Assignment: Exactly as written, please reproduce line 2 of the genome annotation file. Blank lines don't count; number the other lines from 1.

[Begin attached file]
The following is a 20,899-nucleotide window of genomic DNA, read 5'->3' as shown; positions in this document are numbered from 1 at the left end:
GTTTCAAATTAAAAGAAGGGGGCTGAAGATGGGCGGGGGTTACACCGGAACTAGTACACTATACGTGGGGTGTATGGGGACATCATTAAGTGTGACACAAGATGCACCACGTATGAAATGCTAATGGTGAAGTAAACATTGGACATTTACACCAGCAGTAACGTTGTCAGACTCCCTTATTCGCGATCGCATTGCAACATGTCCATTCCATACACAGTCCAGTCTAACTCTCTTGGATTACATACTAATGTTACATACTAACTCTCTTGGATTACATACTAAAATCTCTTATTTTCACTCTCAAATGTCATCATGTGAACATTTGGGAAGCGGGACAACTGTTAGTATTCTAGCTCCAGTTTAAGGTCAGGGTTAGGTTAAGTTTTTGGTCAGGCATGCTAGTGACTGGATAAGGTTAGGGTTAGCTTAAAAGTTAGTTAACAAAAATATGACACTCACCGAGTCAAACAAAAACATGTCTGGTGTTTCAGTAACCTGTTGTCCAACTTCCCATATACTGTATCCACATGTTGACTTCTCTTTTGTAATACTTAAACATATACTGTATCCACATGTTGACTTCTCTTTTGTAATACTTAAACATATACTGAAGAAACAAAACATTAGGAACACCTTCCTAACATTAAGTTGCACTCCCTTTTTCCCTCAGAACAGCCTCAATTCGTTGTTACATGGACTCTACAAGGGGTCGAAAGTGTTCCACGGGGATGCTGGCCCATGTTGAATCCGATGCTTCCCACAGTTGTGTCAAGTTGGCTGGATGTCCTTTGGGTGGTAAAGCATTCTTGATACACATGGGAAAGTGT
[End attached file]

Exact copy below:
GTTTCAAATTAAAAGAAGGGGGCTGAAGATGGGCGGGGGTTACACCGGAACTAGTACACTATACGTGGGGTGTATGGGGACATCATTAAGTGTGACACAAGATGCACCACGTATGAAATGCTAATGGTGAAGTAAACATTGGACATTTACACCAGCAGTAACGTTGTCAGACTCCCTTATTCGCGATCGCATTGCAACATGTCCATTCCATACACAGTCCAGTCTAACTCTCTTGGATTACATACTAATGTTACATACTAACTCTCTTGGATTACATACTAAAATCTCTTATTTTCACTCTCAAATGTCATCATGTGAACATTTGGGAAGCGGGACAACTGTTAGTATTCTAGCTCCAGTTTAAGGTCAGGGTTAGGTTAAGTTTTTGGTCAGGCATGCTAGTGACTGGATAAGGTTAGGGTTAGCTTAAAAGTTAGTTAACAAAAATATGACACTCACCGAGTCAAACAAAAACATGTCTGGTGTTTCAGTAACCTGTTGTCCAACTTCCCATATACTGTATCCACATGTTGACTTCTCTTTTGTAATACTTAAACATATACTGTATCCACATGTTGACTTCTCTTTTGTAATACTTAAACATATACTGAAGAAACAAAACATTAGGAACACCTTCCTAACATTAAGTTGCACTCCCTTTTTCCCTCAGAACAGCCTCAATTCGTTGTTACATGGACTCTACAAGGGGTCGAAAGTGTTCCACGGGGATGCTGGCCCATGTTGAATCCGATGCTTCCCACAGTTGTGTCAAGTTGGCTGGATGTCCTTTGGGTGGTAAAGCATTCTTGATACACATGGGAAAGTGT